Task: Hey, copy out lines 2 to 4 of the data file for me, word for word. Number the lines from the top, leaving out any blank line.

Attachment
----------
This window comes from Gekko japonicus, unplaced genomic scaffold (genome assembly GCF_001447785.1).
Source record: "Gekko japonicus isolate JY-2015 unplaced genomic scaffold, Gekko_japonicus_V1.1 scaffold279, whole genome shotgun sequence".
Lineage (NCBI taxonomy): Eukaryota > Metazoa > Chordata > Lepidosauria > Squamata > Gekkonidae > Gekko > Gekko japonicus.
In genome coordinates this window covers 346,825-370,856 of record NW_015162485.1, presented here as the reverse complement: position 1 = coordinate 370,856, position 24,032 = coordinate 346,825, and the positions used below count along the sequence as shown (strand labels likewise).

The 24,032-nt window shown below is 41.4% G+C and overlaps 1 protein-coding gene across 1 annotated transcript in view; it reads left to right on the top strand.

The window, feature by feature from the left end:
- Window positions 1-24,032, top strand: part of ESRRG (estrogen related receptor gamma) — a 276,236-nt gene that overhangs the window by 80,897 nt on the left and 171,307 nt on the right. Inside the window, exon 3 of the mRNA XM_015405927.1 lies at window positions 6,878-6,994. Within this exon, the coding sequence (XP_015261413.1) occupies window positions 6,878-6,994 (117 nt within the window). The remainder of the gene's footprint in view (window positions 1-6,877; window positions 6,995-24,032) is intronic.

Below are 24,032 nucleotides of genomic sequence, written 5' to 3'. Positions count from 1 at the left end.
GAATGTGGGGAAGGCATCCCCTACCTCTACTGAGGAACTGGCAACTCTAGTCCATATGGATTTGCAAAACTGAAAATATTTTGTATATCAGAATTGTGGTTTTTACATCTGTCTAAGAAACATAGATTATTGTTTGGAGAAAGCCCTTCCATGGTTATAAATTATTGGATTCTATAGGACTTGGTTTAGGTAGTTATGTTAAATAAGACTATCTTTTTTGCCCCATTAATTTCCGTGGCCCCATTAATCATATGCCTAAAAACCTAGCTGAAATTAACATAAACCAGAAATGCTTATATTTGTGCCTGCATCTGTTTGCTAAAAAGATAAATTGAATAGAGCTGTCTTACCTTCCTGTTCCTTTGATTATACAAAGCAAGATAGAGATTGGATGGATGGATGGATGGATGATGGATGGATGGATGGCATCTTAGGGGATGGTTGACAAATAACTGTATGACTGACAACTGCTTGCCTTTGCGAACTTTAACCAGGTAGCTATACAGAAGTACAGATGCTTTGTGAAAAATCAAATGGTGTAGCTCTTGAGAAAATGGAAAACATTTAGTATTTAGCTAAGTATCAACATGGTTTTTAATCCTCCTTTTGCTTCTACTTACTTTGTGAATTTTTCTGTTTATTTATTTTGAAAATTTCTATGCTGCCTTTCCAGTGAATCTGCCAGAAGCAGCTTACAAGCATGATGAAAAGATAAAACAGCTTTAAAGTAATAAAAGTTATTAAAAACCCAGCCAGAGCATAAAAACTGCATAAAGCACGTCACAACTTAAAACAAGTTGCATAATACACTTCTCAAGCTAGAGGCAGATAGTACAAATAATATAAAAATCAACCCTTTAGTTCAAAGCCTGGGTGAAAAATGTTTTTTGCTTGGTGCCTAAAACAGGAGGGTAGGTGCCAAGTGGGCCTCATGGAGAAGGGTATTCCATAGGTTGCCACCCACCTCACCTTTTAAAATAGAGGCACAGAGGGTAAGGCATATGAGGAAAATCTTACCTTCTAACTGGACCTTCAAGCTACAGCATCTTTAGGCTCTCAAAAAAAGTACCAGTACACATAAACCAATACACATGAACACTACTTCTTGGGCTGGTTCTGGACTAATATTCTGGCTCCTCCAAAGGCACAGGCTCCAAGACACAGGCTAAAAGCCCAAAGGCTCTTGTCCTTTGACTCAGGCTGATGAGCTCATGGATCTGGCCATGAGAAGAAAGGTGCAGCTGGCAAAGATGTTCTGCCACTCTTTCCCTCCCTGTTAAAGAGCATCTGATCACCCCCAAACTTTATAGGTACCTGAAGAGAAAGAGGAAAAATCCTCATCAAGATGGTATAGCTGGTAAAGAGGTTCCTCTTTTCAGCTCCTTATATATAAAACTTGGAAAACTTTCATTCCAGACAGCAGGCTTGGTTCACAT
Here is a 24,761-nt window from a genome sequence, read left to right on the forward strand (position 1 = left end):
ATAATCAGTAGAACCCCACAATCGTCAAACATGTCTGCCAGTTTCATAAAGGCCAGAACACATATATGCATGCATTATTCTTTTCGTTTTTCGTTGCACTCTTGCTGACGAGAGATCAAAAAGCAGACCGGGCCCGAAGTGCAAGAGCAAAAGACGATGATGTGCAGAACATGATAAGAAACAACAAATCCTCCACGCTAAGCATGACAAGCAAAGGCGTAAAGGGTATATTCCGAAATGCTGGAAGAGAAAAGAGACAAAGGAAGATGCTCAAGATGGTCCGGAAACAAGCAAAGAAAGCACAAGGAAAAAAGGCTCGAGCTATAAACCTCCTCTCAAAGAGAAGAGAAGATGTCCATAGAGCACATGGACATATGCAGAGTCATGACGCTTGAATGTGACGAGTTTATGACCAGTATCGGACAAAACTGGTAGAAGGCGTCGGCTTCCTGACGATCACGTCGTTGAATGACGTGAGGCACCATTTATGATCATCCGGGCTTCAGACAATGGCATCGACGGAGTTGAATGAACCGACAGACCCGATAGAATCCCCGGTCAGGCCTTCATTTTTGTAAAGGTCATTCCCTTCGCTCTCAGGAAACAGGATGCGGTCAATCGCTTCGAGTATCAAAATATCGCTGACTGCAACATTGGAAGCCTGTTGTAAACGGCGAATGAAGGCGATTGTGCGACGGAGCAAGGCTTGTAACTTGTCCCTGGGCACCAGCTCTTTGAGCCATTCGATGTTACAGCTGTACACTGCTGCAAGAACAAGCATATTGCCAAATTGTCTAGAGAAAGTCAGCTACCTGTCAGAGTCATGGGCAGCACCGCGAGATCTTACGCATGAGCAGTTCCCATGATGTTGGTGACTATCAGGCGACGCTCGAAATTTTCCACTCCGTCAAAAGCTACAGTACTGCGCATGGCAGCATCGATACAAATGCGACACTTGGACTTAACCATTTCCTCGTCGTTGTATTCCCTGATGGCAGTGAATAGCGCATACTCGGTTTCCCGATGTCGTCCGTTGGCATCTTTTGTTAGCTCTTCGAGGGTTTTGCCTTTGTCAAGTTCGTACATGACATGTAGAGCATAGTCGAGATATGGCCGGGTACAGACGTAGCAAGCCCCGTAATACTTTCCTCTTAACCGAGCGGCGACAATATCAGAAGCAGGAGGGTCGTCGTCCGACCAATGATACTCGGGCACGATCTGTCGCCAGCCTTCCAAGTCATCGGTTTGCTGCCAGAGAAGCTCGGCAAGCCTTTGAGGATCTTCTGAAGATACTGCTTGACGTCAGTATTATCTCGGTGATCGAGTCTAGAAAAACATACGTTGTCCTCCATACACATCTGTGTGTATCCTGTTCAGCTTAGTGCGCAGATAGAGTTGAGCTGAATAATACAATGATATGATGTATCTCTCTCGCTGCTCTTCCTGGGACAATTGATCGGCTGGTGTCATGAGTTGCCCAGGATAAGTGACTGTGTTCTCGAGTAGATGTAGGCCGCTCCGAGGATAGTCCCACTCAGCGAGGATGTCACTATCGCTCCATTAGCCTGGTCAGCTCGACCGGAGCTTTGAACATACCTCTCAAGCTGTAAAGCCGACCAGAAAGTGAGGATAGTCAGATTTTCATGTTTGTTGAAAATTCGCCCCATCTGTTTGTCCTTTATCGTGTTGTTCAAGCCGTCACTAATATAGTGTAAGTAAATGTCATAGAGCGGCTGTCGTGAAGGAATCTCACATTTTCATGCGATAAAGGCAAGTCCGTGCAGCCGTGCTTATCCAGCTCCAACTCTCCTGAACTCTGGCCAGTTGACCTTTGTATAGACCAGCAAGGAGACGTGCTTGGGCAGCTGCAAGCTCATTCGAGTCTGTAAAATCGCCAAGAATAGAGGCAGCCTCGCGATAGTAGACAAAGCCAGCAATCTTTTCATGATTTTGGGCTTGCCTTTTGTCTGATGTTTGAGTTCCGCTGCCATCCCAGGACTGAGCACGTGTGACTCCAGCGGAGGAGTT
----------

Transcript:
Source record: "Gekko japonicus isolate JY-2015 unplaced genomic scaffold, Gekko_japonicus_V1.1 scaffold279, whole genome shotgun sequence".
Lineage (NCBI taxonomy): Eukaryota > Metazoa > Chordata > Lepidosauria > Squamata > Gekkonidae > Gekko > Gekko japonicus.
In genome coordinates this window covers 346,825-370,856 of record NW_015162485.1, presented here as the reverse complement: position 1 = coordinate 370,856, position 24,032 = coordinate 346,825, and the positions used below count along the sequence as shown (strand labels likewise).